Streak's blog misses Streak, but less sad.
One of the more straightforward government limits in the Constitution:“Congress shall make no law respecting an establishment of religion, or prohibiting the free exercise thereof; or...”In other words, Congress shall make no law regarding promotion of a religion, or prohibit the practice of religion. The tension between the two limits is purposeful, indicating a desire for government neutrality in religion. In my mind “no law” means, that the government cannot:-prohibit religion. -promote religion. -provide for a religious service. -provide for a religious holiday. -provide for a religious tax benefit.-provide a religious exemption.No law, means none. Zero. Zilch. Obviously a bunch of case law disagrees with me.Religious exemptions in law place the government in the position of determining which religions are legitimate and are worthy of exemption, which clearly favors some religious beliefs over others. It seems that by opening the door to religious exemptions has placed the clause “…or prohibiting the free exercise thereof...” in a position of greater weight than “…respecting an establishment of religion…”In the just society we have sought to create, laws are supposed to be created and enforced equally for the benefit of society as a whole. One person’s closely held belief is just a fairy tale to others. Why should the rules of one religion trump the needs of society to: fight polio and promote vaccines; raise an army; provide for the equal health of both genders; and other benefits to society?In my opinion, the deference to religious belief has gone way too far in this society and is once again being used as an excuse to provide unequal treatment under the law.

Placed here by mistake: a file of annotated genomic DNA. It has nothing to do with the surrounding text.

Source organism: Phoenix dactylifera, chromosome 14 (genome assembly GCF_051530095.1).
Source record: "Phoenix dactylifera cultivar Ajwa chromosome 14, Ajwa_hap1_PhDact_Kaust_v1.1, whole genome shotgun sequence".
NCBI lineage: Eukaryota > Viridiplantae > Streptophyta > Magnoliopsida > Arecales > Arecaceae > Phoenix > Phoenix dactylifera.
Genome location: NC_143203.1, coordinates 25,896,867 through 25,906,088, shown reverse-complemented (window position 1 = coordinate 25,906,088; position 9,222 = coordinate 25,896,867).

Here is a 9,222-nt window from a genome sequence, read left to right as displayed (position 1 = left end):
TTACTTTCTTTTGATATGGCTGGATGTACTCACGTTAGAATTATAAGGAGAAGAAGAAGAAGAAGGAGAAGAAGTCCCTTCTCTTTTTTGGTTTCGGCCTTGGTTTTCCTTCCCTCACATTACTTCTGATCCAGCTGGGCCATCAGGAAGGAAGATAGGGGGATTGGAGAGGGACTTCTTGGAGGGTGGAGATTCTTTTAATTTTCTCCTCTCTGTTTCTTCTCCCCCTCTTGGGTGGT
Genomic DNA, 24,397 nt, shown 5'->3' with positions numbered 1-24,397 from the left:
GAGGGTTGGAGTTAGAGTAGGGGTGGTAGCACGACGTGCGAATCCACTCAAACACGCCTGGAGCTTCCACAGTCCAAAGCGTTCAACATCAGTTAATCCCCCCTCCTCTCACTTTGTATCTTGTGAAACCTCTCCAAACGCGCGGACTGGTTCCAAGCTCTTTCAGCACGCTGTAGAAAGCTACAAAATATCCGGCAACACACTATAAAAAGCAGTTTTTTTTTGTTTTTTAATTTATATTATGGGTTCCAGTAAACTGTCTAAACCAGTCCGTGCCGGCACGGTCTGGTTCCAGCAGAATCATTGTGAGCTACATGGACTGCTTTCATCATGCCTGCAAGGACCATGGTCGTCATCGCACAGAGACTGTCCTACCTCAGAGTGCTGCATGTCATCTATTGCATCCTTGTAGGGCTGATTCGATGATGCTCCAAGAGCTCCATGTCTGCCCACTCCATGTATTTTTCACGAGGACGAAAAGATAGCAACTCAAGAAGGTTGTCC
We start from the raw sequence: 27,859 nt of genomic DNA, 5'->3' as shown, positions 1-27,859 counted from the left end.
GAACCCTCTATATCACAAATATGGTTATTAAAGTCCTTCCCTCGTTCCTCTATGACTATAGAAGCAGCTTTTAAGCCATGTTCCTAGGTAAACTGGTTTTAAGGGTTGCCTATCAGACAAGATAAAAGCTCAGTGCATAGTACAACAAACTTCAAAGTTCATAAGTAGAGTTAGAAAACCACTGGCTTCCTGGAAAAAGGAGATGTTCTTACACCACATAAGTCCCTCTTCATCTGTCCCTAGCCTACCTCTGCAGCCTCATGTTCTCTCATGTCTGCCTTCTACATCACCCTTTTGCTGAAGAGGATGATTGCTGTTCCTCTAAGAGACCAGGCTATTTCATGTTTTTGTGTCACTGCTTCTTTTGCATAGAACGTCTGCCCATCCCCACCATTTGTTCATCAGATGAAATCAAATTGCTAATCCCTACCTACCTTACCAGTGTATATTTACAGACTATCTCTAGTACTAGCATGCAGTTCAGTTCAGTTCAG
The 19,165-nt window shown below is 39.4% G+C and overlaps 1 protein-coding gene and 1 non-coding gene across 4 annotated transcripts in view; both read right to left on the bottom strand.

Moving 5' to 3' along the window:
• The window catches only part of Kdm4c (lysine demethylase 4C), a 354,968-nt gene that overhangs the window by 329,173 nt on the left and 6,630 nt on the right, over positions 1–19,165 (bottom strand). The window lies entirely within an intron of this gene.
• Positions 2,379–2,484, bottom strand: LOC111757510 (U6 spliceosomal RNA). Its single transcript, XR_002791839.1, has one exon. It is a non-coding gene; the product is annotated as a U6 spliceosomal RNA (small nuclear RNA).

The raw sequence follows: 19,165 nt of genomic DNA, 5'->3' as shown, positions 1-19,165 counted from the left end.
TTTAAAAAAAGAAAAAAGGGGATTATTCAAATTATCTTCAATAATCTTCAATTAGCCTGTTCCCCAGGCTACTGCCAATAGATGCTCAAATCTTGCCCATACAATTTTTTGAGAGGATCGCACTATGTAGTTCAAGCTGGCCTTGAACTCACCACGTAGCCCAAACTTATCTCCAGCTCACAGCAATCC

And BTW - long time no blog!
Bob, you make some good points, but there has always been some level of tension between establishment and free exercise. I don't know what the answer is. As for this judge, I can be pretty casual, but when he says shut the fuck up or 'cause, it is a little hard to take him seriously. He probably doesn't care, since he has a level of job security that very few have. I have never heard of this guy, so I really can't comment on his expertise. I can tell you a joke I heard in law school:What do you call a doctor that graduated last in their class?Doctor.What do you call a lawyer that graduated last in his class?Your honor.This is certainly not always true, but there is an element of truth to it. Judges are elected or appointed. In the case of federal judges, they are appointed and many times it is to reward people, though not necessarily for being the smartest.Unfortunately, he makes the same error as the other author in that many of arguments are not legal, but just based on opinions which may or may not be true. He does make a good point when he says that the court should probably practice some deference and allow the other branches of government some room to craft a compromise. There have been plenty of instances where the court has stepped in and created an unworkable framework and made the situation worse.
Starting to think that Steve doesn't actually want a Supreme Court. Just him and Eugene Volokh.
I have a good friend from college who votes Republican. I really think he refuses to even acknowledge that his party is run by sociopaths who embrace torture and hate poor people--mostly because I think he is just too stubborn to admit it. Starting to think that Steve has that same gene. Can't possibly admit that reasonable people can disagree with him on guns or the Hobby Lobby case. No, they have to be uninformed and incapable of understanding the law. Even if they practice more than him. Or even if they are just informed and intelligent.